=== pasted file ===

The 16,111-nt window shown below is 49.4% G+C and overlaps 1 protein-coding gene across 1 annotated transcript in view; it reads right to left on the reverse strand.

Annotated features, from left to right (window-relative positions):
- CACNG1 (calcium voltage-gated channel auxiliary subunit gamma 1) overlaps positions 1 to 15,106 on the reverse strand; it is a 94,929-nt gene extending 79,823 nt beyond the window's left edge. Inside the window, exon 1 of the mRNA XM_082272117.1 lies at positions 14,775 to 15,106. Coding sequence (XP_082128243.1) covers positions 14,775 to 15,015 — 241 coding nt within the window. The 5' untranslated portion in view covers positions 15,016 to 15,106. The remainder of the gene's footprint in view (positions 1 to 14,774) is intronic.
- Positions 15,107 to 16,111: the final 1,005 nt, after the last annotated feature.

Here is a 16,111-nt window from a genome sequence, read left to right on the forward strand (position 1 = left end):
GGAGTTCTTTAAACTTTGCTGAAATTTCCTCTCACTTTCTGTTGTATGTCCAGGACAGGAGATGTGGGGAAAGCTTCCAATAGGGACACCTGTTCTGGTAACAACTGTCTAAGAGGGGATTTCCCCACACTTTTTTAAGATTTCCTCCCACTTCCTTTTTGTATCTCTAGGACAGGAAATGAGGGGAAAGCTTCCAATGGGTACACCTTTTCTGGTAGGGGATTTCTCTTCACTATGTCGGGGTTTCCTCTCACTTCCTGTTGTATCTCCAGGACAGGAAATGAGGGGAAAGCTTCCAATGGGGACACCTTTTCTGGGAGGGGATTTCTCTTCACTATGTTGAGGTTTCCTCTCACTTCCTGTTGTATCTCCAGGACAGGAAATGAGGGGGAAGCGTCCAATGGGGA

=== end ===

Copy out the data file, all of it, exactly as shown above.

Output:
The 16,111-nt window shown below is 49.4% G+C and overlaps 1 protein-coding gene across 1 annotated transcript in view; it reads right to left on the reverse strand.

Annotated features, from left to right (window-relative positions):
- CACNG1 (calcium voltage-gated channel auxiliary subunit gamma 1) overlaps positions 1 to 15,106 on the reverse strand; it is a 94,929-nt gene extending 79,823 nt beyond the window's left edge. Inside the window, exon 1 of the mRNA XM_082272117.1 lies at positions 14,775 to 15,106. Coding sequence (XP_082128243.1) covers positions 14,775 to 15,015 — 241 coding nt within the window. The 5' untranslated portion in view covers positions 15,016 to 15,106. The remainder of the gene's footprint in view (positions 1 to 14,774) is intronic.
- Positions 15,107 to 16,111: the final 1,005 nt, after the last annotated feature.

Here is a 16,111-nt window from a genome sequence, read left to right on the forward strand (position 1 = left end):
GGAGTTCTTTAAACTTTGCTGAAATTTCCTCTCACTTTCTGTTGTATGTCCAGGACAGGAGATGTGGGGAAAGCTTCCAATAGGGACACCTGTTCTGGTAACAACTGTCTAAGAGGGGATTTCCCCACACTTTTTTAAGATTTCCTCCCACTTCCTTTTTGTATCTCTAGGACAGGAAATGAGGGGAAAGCTTCCAATGGGTACACCTTTTCTGGTAGGGGATTTCTCTTCACTATGTCGGGGTTTCCTCTCACTTCCTGTTGTATCTCCAGGACAGGAAATGAGGGGAAAGCTTCCAATGGGGACACCTTTTCTGGGAGGGGATTTCTCTTCACTATGTTGAGGTTTCCTCTCACTTCCTGTTGTATCTCCAGGACAGGAAATGAGGGGGAAGCGTCCAATGGGGA